The thing is, however you can manage, the point of a first draft is to get the story down as best you can. A first draft doesn’t need to be perfect. It can be a total mess. If you sit there every day perfecting a single page of your manuscript, going over and over Chapter 1 to make sure every word of it rings true, you’re never going to finish your novel. You can’t be a perfection when it comes to the first draft. (You shouldn’t ever really be a perfectionist, because perfection in writing is basically impossible.) The purpose of a first draft is get the story down, and then you can truly begin the process of writing it, shaping it, finding what works and what doesn’t work. It’s a lot easier to get a novel right when there are words on the page than when there are no words on the page.
This is why I always recommend to other writers to finish their first drafts as quickly as possible. For some of you, this can mean a few weeks. I, for instance, look for any breaks in my yearly schedule where I might have time to write a new novel, and I will attack my latest project every single day I have the time to do so. I teach for most of the year, so, for example, my summers I usually have some time off, as well as a few weeks in the winter. For example, my recent winter vacation lasted four weeks, from the time I put in the final grades for the fall semester to starting up teaching again for the spring semester. Four weeks, for many of you, might seem way too short of a time to write an entire novel. There’s Christmas and New Year’s during that time for Pete’s sake, I know, I know.
But I had a glorious idea for a new story, one I’d been thinking about for more than a year, and the more I thought about it, the more passionate I became to write the story now, not later. In three days’ time, I wrote an outline and character bios, and thought to myself, yes, I can do this. I have to do this.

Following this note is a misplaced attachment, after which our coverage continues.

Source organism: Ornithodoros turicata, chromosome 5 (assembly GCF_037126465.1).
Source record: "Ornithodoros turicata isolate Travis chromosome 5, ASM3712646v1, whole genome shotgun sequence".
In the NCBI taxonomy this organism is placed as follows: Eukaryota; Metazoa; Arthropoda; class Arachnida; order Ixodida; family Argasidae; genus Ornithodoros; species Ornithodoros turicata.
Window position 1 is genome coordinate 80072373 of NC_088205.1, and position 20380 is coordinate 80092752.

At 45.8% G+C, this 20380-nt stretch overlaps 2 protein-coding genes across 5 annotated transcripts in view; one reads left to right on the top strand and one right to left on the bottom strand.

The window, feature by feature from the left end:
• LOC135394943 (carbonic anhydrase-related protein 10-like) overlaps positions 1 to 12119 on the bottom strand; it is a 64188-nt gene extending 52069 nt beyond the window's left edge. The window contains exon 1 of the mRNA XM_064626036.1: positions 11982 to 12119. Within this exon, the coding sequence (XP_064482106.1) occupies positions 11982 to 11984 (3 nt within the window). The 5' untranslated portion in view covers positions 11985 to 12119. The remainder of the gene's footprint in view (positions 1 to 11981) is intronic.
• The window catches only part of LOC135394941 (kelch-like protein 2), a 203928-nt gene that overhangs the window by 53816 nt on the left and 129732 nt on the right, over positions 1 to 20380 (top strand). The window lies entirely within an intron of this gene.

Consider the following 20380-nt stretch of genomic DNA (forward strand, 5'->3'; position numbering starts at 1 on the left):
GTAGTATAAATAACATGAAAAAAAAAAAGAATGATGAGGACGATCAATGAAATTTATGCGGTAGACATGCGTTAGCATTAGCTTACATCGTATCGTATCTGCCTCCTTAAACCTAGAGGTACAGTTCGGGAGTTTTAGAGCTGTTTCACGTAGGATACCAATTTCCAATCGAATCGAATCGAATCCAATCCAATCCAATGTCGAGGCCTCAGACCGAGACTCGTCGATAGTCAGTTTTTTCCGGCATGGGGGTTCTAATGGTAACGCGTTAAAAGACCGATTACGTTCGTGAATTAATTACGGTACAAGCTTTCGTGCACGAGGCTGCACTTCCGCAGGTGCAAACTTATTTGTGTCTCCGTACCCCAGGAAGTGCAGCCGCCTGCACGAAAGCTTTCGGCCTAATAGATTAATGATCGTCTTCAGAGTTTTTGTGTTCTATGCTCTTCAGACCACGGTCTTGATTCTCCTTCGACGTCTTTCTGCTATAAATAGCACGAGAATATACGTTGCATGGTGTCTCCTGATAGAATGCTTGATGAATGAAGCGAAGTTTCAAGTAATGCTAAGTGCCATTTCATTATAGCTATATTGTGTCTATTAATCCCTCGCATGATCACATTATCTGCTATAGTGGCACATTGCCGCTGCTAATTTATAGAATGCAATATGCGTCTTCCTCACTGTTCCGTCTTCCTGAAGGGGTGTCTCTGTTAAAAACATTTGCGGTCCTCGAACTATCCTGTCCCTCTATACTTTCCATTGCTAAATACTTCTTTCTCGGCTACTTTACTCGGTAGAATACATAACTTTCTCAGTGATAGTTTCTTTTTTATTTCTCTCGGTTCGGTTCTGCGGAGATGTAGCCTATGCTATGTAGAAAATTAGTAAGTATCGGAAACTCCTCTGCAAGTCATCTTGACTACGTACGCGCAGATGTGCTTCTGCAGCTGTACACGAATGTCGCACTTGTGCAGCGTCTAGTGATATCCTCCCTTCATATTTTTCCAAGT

So on Saturday, December 15, 2018, I started writing the first draft of my new novel. Except for Christmas, I wrote every single day for the next four weeks. Every morning I sat down and wrote at least 2,000 words. Sometimes, when I was really rolling, I made it to 3,000 words. My craziest day ever I reached 3,800 words. And after 27 days of writing, I finished my new middle grade horror novel at about 60,000 words. On January 10, I had a completed new first draft of a novel. And a month earlier, on December 10, I not only hadn’t even started the novel yet, but I hadn’t even committed to writing it!
See what can change in a single month, especially if you put your mind to something? After nine years it continues to astonish me how much you can accomplish in writing in just a single month’s time. Now here it is in mid-February, I just completed the second draft of the new novel, and now my literary agent is taking a look at it. I’m sure there will be lots more drafts to come. (My book currently on submission to editors went through seventeen drafts over a three-year period!) But I couldn’t start really working on this story I’ve had in my heart for more than a year now if I hadn’t written that first draft quickly. If I hadn’t said, okay, one month, let’s focus totally on this, and make it the best it can be.
So when you think about writing a new project, realize you’re going to be in it for the long haul, that there will be lots of revisions in the months to come, but, if you can manage it, try to get that first draft down fast. Stephen King is right in that, whenever possible, the first draft of even a long novel should take you no more than three months. Don’t revise as you go along. Don’t overthink things. Sit down every day ready to create, and glorious things will happen, I guarantee it!